St. Louis jazz saxophonist Willie Akins dies at 76
They say when Willie Akins played his tenor saxophone he had the most beautiful tone you had ever heard.
Mr. Akins, 76, died in his sleep in his home in East St. Louis on Friday (Oct. 2, 2015). He had suffered from congestive heart disease.
Mr. Akins was a well-known saxophonist and educator at Webster University.
“He gave me 41 good years,” said his wife, Sandra Akins. “I honored him and respected his art. I thought he was a genius. It was an honor being his wife and his caretaker.”
She said many cherished what her husband brought into their lives through music.
“St. Louis loved Willie Akins, and Willie Akins loved St. Louis,” she said.
Mr. Akins was born in Webster Groves in 1939, graduating from Douglass High School.
He moved to New York in 1957 to pursue opportunities in music. When his father died 11 years later, Mr. Akins returned to St. Louis, where he sought to raise the profile of jazz.
The Willie Akins Quartet has performed regularly for years. He is still listed among Webster University’s faculty for Jazz Studies.
“He was incredibly important to the development of virtually every young jazz musician in St. Louis,” said jazz guitarist Corey Christiansen, who once performed with Akins and now teaches at Utah State University. “We all referred to his band as being the School of Willie Akins.”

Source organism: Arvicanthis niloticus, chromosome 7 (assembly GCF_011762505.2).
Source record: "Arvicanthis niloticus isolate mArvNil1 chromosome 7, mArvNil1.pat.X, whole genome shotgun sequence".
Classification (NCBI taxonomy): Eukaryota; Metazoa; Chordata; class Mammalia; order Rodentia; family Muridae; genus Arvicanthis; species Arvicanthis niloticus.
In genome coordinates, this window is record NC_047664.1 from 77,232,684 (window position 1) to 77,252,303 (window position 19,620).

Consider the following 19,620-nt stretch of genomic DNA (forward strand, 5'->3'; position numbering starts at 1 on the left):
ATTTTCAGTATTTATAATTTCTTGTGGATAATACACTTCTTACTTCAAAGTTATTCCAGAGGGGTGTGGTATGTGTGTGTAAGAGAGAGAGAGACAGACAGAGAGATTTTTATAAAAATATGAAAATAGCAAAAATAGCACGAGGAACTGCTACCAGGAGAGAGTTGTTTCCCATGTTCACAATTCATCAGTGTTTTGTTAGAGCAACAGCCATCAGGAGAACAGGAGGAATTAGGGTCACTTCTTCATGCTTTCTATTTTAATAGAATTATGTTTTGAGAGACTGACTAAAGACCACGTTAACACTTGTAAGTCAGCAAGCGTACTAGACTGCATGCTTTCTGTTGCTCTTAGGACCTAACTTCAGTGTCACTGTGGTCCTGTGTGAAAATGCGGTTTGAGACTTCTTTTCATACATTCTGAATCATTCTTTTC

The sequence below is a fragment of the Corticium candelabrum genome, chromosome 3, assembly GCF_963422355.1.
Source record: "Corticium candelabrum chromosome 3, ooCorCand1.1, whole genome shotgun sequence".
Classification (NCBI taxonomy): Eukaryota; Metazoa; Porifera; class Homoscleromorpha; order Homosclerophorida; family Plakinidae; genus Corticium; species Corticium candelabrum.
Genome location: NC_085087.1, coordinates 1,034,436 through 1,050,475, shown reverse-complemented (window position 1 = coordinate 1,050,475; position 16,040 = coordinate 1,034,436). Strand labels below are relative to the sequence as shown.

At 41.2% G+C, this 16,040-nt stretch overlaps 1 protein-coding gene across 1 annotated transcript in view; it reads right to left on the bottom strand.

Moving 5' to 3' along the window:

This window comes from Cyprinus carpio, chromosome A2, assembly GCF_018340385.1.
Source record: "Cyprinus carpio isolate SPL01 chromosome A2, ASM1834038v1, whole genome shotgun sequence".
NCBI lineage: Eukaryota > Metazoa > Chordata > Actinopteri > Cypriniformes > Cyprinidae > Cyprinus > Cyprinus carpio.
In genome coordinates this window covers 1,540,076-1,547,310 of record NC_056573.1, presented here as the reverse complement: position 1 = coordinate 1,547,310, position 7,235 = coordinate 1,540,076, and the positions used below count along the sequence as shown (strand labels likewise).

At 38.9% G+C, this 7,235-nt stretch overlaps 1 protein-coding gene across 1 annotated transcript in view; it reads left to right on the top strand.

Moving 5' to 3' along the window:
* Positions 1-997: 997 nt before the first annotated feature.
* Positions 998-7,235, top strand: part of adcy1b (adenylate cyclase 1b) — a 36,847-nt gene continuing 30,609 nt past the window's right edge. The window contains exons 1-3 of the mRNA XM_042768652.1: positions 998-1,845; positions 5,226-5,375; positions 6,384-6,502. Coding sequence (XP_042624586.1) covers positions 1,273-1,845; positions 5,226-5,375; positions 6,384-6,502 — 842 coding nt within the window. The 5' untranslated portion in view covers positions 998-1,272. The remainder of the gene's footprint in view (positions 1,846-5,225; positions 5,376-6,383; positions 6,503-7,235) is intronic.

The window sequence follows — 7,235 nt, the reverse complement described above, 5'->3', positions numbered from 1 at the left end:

St. Louis jazz singer Joe Mancuso spoke of St. Louis’ loss.
“Willie Akins had an unmistakable sound, his tone was beautiful and warm, his improvisational skills were second to none,” he said. “Willie’s lyrical lines were truly poetry in motion. As far as I am concerned, he is the most important jazz musician to come out of St. Louis.”
He said Mr. Akins was a mentor to “so many young musicians that have now become professional musicians that travel the world and perform.”
He said those musicians are putting their mark on the art form.
Mancuso said a GoFundMe page had been set up to help Akins’ family with medical bills and funeral expenses.
Mancuso said two Willie Akins benefit concerts are coming up, one on Sunday, from 2 p.m. to 1:30 a.m. at BB’s Jazz, Blues & Soups, 700 South Broadway; and one on Tuesday from 7 to 9 p.m. at the Sheldon Concert Hall, 3648 Washington Boulevard.
Visitation is Wednesday from 2 to 6 p.m. at Eddie Randle and Sons Funeral Home, 4600 Natural Bridge Avenue, St. Louis. Funeral services are at noon Thursday at the funeral home.
Mr. Akins and his wife had seven children between them, one born from their marriage. The children are: Hassan A. Corbin of Las Vegas; Voncia Taylor of Aurora, Colo.; Yusuf I. Reynolds of Carbondale, Ill.; Vanessa Cunningham of Amityville, N.Y.; Kenya Brown of Boston; Alima K. Dunn of Houston; and Omar R. Akins of East St. Louis. He had several grandchildren and great-grandchildren.
Matthew Franck of the Post-Dispatch contributed to this report.